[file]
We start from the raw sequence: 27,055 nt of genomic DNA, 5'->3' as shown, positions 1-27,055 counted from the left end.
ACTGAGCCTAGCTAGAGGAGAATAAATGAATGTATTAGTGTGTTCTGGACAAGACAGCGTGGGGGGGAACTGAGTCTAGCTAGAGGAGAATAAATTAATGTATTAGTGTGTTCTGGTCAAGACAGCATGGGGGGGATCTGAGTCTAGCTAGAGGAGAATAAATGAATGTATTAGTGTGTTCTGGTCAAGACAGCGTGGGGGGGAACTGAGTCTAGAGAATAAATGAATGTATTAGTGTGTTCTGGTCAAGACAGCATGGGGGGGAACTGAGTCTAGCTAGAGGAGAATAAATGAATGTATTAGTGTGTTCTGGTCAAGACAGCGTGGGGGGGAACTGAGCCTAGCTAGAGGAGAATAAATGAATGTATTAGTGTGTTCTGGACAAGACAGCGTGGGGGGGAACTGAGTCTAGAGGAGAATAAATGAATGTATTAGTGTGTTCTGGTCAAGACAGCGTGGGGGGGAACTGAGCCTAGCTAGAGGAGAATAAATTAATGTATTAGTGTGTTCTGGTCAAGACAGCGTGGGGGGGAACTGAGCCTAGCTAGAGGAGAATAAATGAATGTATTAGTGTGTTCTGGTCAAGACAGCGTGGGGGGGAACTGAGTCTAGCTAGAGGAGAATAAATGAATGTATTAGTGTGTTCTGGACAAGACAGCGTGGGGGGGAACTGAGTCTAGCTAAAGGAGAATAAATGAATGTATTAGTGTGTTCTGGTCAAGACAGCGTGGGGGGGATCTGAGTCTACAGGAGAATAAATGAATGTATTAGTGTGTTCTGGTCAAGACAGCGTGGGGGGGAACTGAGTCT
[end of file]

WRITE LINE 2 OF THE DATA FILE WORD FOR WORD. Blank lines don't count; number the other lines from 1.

ACTGAGCCTAGCTAGAGGAGAATAAATGAATGTATTAGTGTGTTCTGGACAAGACAGCGTGGGGGGGAACTGAGTCTAGCTAGAGGAGAATAAATTAATGTATTAGTGTGTTCTGGTCAAGACAGCATGGGGGGGATCTGAGTCTAGCTAGAGGAGAATAAATGAATGTATTAGTGTGTTCTGGTCAAGACAGCGTGGGGGGGAACTGAGTCTAGAGAATAAATGAATGTATTAGTGTGTTCTGGTCAAGACAGCATGGGGGGGAACTGAGTCTAGCTAGAGGAGAATAAATGAATGTATTAGTGTGTTCTGGTCAAGACAGCGTGGGGGGGAACTGAGCCTAGCTAGAGGAGAATAAATGAATGTATTAGTGTGTTCTGGACAAGACAGCGTGGGGGGGAACTGAGTCTAGAGGAGAATAAATGAATGTATTAGTGTGTTCTGGTCAAGACAGCGTGGGGGGGAACTGAGCCTAGCTAGAGGAGAATAAATTAATGTATTAGTGTGTTCTGGTCAAGACAGCGTGGGGGGGAACTGAGCCTAGCTAGAGGAGAATAAATGAATGTATTAGTGTGTTCTGGTCAAGACAGCGTGGGGGGGAACTGAGTCTAGCTAGAGGAGAATAAATGAATGTATTAGTGTGTTCTGGACAAGACAGCGTGGGGGGGAACTGAGTCTAGCTAAAGGAGAATAAATGAATGTATTAGTGTGTTCTGGTCAAGACAGCGTGGGGGGGATCTGAGTCTACAGGAGAATAAATGAATGTATTAGTGTGTTCTGGTCAAGACAGCGTGGGGGGGAACTGAGTCT